How Mobile Apps Can Help Your Business: Part 2

Mobile Apps for your Business brought to you by Steve Renner

Part Two: Thinking about Starting a Mobile App? Here’s How.

These days, a mobile-friendly website alone won’t cut it. More midsize and small businesses are launching their own mobile apps. Restaurants, beauty salons, design firms—all types of businesses are following the mobile app trend to ensure a more user-friendly experience. Are you?

Let’s discuss the how-tos of designing, building, and launching your own mobile app.

How-To: A Helpful Guide

The mobile app trend is new, constantly changing, and, in its own way, intimidating. Here, we’ll demystify a few things about how to get started on your own mobile app.

Know Thyself

A clear objective for why you want to create a mobile app for your business is critical before getting started. What’s the purpose of your mobile app? What do you hope to accomplish? How and why are you hoping to make your business more user-friendly? What problems will your mobile app presumably solve? Answer these questions, and you’re ready to begin.

Lay the Groundwork

Start by developing sketches about the layout and design of your mobile app. This is the conceptualization stage. Think logo, features, colors. What type of aesthetic is your business hoping to impart? Minimalist? Fun? Information-rich? Some conceptual sketches will help your team get going on turning this idea into a reality.

Do the Homework

With any new venture, research is imperative. In terms of unleashing your new mobile app onto the world, find out if there are any others functioning in the same way, aiming to accomplish the same thing, and solving the same problem. If so, how many? How effective and marketable are they? Can you take your idea and retool it to make it better, faster, stronger?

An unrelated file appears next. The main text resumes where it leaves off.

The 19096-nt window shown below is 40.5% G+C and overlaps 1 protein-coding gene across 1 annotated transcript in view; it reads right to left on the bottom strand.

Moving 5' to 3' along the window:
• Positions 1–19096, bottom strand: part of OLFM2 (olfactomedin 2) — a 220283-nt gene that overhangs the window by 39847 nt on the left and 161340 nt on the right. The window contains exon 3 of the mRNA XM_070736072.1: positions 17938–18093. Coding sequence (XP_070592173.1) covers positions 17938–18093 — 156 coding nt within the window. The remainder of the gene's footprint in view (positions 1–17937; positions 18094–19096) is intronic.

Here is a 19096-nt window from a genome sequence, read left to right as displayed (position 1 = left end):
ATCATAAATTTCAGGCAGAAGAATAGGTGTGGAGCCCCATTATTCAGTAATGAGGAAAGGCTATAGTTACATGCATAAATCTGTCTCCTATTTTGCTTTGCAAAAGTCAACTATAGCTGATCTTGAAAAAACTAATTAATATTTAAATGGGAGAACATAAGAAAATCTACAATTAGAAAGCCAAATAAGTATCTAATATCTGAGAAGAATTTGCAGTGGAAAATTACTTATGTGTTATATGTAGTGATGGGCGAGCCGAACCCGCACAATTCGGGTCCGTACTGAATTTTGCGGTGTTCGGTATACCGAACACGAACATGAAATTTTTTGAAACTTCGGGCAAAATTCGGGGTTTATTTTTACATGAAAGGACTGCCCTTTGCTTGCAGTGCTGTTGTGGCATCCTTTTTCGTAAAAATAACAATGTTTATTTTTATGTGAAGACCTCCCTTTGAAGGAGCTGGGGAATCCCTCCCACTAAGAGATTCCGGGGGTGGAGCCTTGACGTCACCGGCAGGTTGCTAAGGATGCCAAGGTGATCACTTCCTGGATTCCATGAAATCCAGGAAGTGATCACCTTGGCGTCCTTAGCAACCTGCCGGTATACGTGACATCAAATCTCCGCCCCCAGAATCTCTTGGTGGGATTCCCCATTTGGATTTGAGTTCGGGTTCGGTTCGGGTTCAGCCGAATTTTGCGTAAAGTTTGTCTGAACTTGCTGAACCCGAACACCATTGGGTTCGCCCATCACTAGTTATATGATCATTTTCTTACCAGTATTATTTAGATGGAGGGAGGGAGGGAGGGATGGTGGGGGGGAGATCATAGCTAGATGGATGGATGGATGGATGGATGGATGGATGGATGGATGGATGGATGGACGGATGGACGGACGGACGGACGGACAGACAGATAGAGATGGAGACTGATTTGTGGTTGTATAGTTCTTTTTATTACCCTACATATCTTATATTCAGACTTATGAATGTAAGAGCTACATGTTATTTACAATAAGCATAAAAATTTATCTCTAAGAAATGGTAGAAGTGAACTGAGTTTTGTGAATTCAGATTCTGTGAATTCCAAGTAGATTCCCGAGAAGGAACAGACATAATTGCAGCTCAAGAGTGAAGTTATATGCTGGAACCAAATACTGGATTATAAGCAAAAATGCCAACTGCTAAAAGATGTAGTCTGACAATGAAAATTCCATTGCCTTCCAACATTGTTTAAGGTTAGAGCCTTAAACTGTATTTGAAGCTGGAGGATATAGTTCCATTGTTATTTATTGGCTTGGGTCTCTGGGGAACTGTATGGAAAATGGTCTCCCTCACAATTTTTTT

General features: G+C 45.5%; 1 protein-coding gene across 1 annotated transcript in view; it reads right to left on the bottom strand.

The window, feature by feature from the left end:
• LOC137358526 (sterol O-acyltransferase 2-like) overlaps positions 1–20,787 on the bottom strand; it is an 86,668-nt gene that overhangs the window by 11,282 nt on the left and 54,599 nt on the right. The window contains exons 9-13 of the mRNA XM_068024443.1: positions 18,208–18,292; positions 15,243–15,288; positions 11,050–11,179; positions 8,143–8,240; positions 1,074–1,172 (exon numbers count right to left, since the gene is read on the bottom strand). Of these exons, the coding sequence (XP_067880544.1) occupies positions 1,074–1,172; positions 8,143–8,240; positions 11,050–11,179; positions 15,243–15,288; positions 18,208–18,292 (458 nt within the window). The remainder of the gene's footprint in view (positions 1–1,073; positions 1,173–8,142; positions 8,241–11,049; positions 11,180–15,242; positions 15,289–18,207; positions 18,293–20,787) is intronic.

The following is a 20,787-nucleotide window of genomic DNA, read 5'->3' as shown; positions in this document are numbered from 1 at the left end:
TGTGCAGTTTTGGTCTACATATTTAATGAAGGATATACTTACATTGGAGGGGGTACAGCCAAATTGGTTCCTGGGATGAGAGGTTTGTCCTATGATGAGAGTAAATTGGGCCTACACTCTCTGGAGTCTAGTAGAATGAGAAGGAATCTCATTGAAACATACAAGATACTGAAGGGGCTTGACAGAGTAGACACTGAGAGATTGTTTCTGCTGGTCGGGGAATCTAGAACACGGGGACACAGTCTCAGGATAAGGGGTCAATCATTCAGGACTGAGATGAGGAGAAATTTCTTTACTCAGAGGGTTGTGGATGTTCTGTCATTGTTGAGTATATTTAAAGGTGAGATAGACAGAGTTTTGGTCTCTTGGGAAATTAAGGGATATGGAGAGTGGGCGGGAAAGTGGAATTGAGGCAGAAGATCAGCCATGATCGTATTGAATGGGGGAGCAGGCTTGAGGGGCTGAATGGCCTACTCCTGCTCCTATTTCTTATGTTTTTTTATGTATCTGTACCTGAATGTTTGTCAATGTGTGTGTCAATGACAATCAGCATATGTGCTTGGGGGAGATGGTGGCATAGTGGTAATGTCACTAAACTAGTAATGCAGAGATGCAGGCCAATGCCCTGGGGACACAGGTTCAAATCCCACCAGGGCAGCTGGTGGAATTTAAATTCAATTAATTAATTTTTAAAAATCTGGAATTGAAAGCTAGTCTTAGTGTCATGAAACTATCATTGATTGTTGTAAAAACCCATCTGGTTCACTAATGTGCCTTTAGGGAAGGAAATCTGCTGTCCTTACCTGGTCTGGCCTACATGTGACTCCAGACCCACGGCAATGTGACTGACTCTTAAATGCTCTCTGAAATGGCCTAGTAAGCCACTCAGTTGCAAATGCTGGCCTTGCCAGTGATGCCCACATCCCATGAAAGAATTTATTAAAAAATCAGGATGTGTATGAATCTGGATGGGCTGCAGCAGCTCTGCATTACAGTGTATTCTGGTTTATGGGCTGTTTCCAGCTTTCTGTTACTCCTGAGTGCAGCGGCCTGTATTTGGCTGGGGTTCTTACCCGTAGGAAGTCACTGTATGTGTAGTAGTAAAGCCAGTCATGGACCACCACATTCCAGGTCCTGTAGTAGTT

Another essential component of mobile app research is to find inspiration for your own app. Seek out effective layouts and color schemes that speak to you.

Basically, there’s nothing new under the mobile app sun. But, given the right amount of diligent research, you can take your idea and make it original. Observe your competitors, and learn from their successes and mistakes. Breaking into the mobile app game at this stage shouldn’t be discouraging; you’ve got a lot to learn from.

Testing, Testing

New products can’t succeed on their own. Feedback is very important. Bring your rudimentary wireframe to colleagues and friends, essentially crowdsourcing the material. Listen to suggestions and constructive criticisms. Let people do a test run, and encourage (brutally) honest feedback. Your app will be better for it.

Insider tip: On average, it takes about 18 weeks to build a mobile app.

The Technical Talk

At this point, your developers should be ready to start building the backend of your app, presumably having already set up servers, APIs, databases, and various storage solutions.

Since mobile app backend development requires some heavy lifting, it might be smart to invest in a backend provider (such as StackMob, Parse, or Appcelerator). Backend providers do the lifting for you, storing information in their database, storing files, offering geolocation and push notifications.

Next, you’ll need some skin. “Skins” are what designers and developers call the various screens needed for your mobile app. These skins should pop, and their design should depend largely upon the feedback provided by your test groups.

Revise, Refine, Release

After yet another round of testing (remember: take notes on design), you’re ready to revise and refine all the details of your mobile app. Make any final changes to layout, color scheme, etc., and get your mobile app ready for release.

Helpful hint: As you build your mobile app, you’ll be constantly testing. Android lets you install and test your app in a live environment. To do so on iOS, you should download a platform like TestFlight.

Now it’s time to release and market your mobile app, and to get it seen. But the release of your app comes with its own snags. While Android doesn’t review your new app for approval right away, they will eventually. iOS, on the other hand, reviews immediately, and approval isn’t finalized for about a week.

Tip: Try submitting your app to PreApps (or likeminded pre-approval platform). This way, you’ll get some of the earliest feedback possible for your new mobile app.

Next time, we’ll talk about the whys of launching a mobile app for your business. Stay tuned!